Knight maintains: "Tony McCoy's at his best when he's on a horse that needs forceful riding. Tony likes to dominate. He can't help it. Best Mate's sire is Un Desperado, and some of his stock are very sensitive. You have to handle them with care. You have to let Best Mate think he is in charge. Jim's way of riding is the opposite. He sits very quiet on a horse." And if Culloty was not available again? "I'd use Tony," says Knight. "I'd have to, because he does at least know the horse."

Knight, who had taught history and biology at St Mary's Wantage before gaining her training licence in 1989, concedes that at one time some jockeys took advantage of the fact that, though she was highly knowledgeable about horses, having run a livery yard and been a three-day eventer and huntswoman, she had never ridden in a race.

"When I started out, I think everyone just thought, 'Oh, here's another woman dabbling in a man's world'," she says. "There was a lot of pressure on me when things went wrong in the first few years. That's what drove me to have some good swigs of wine at night to try and drown my sorrows. What I really needed was to have someone else to discuss it with, and try to share the burden." That person was the bellicose Biddlecombe.

She still recalls with embarrassment the day they first met, when he came down with a Central TV crew in 1985 to film her then livery yard. "I was standing there in this ridiculous flimsy blue dress and high heels and Terry was typical Terry... slapped me on the bottom, even though I'd never met him before. I don't think I made much impression on him, though."

They didn't encounter each other again until eight years later. In the meantime, he had resolved a number of personal problems, including alcoholism. "I'd always admired him as a rider and he came to the yard and made some very interesting comments about some of my horses," recalls Knight. "I could see he could be quite useful. So I kept him here."

Both now teetotal, the pair complement each other admirably. Many years after she left the classroom, she retains a slightly schoolmarmish manner. A neighbouring trainer, Mick Channon, calls in with his gelding Tusk, whom he wants to introduce to hurdling in their enclosed jumping school. Your correspondent accompanies them. Afterwards she asks: "So, have you learnt something today, Nick?" It makes you feel about 12 again.

At last it's Knight who is receiving more of the attention, though. "It took a long time before the public knew who I was at all. When he first used to come racing with me, all I could hear people saying was: 'There's Terry Biddlecombe'. I used to say, 'One day, Terry, maybe they'll know who I am. That I actually train these horses'."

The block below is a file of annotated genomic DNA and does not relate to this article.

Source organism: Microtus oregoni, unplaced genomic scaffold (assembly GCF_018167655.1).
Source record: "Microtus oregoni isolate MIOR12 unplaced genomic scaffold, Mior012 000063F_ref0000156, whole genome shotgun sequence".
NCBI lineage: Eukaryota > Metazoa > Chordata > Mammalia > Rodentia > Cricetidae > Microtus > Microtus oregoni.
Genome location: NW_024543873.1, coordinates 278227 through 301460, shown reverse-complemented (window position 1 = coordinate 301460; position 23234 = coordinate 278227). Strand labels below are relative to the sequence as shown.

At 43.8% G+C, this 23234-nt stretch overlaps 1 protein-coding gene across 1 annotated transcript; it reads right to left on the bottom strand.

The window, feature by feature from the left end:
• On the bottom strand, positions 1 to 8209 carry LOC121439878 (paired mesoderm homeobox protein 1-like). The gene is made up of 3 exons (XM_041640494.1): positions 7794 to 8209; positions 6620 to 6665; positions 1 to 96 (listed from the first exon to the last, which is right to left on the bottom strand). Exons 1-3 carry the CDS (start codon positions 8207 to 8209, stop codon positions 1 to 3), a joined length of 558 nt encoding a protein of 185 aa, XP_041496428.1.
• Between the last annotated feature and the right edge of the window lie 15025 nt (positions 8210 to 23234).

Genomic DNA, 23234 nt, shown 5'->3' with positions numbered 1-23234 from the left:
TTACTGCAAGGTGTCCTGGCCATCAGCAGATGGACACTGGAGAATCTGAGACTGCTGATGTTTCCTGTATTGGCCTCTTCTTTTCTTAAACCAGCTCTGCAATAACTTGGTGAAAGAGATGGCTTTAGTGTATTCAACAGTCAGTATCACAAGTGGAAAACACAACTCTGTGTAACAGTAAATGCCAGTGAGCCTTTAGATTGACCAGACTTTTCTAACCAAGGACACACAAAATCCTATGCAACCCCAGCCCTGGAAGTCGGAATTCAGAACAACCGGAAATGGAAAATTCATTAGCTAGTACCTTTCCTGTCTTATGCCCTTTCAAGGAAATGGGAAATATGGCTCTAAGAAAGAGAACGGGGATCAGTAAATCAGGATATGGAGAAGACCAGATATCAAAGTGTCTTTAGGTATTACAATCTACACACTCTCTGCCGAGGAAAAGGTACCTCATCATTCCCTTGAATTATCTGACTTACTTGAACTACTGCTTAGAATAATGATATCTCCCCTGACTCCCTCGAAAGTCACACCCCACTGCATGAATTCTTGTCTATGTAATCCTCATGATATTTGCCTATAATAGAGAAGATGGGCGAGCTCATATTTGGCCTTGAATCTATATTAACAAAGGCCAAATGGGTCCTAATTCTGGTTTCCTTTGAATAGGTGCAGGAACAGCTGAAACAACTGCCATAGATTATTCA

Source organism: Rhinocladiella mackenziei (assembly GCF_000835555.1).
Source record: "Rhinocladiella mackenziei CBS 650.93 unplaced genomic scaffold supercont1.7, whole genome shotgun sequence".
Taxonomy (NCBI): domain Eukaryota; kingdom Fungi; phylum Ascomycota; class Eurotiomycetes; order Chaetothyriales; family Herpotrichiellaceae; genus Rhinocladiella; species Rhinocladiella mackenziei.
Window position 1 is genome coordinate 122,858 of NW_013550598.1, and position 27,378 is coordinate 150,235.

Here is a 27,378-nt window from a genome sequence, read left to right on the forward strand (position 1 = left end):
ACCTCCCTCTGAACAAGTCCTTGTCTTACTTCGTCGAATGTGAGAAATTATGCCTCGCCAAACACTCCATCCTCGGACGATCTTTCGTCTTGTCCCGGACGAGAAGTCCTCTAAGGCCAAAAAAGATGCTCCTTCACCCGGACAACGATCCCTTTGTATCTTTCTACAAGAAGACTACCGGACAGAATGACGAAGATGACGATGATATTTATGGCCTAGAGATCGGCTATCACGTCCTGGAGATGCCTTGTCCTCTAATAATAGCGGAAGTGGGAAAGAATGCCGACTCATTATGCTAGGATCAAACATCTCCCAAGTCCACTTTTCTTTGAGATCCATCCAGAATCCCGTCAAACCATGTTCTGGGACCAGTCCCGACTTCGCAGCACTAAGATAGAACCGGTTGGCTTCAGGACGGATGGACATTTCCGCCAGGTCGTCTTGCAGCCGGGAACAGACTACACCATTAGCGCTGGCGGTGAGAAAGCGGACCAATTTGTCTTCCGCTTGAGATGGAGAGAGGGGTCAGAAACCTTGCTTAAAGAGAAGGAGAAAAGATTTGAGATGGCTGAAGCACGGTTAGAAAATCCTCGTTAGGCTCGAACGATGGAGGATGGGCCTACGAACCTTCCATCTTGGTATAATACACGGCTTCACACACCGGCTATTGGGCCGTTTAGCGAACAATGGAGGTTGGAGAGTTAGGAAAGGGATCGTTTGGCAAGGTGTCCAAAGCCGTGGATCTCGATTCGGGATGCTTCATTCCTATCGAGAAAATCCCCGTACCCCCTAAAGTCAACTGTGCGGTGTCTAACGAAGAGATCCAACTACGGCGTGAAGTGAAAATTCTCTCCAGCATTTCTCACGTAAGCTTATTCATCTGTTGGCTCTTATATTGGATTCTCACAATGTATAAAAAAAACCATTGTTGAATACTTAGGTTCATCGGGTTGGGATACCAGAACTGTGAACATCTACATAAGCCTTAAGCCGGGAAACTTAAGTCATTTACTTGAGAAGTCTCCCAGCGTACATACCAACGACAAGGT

There was no doubting that once Best Mate had secured his first Gold Cup victory - a race, like all the other major ones in which her horses participate, that she didn't permit herself to watch live. Usually, she is secreted away in somewhere like a press tent or a Tote Credit office. "I have two fears: one that the horse will get hurt, and two that the horse will let down his supporters," she says. "When so much is expected of a horse, you just dread something going wrong."

Now that sense of apprehension is beginning to awake inside her again. "You just can't get away from it. You're acutely aware of having a responsibility to this horse and to the public," she says. "Last year, in the build-up to Cheltenham, it really did get to me. I put on two stone, though I've taken it off again, I'm glad to say, this summer. I took on Jenny Pitman's ex-personal trainer. When I'm worried, I eat so much. I don't know how I got into my blue suit for the Festival. It was bursting at the seams. In fact, one button did pop off."

She adds: "I can switch off more now. But I still worry - even about the Peterborough Chase on Saturday. I've been worried about that for months. It's fine all this great publicity Best Mate's had. Now he's got to go out and prove just how good he is once again."

Under Henrietta Knight's guidance, who would argue against Best Mate ascending to legendary status?

'Best Mate: Chasing Gold' by Henrietta Knight (Highdown, £17.99)

Biography: Henrietta Knight

Born: 15 December 1946.

Base: Wantage, Oxfordshire.

Career: Former biology teacher's equine interests began in eventing. Started training in 1989, assisted by husband and former champion jockey Terry Biddlecombe.

Record: Cheltenham Festival wins, 5. 2002-03 wins 43. 2001-02 wins 48. 2000-01 wins 39. 1999-2000 wins 42.

Stable stars: Best Mate (two Cheltenham Gold Cups and King George VI Chase) and Edredon Bleu.

Main jockey: Jim Culloty.

Also: First Festival win with Karshi, owned by brother-in-law Lord Vestey. But owner Jim Lewis has provided most of the glory days.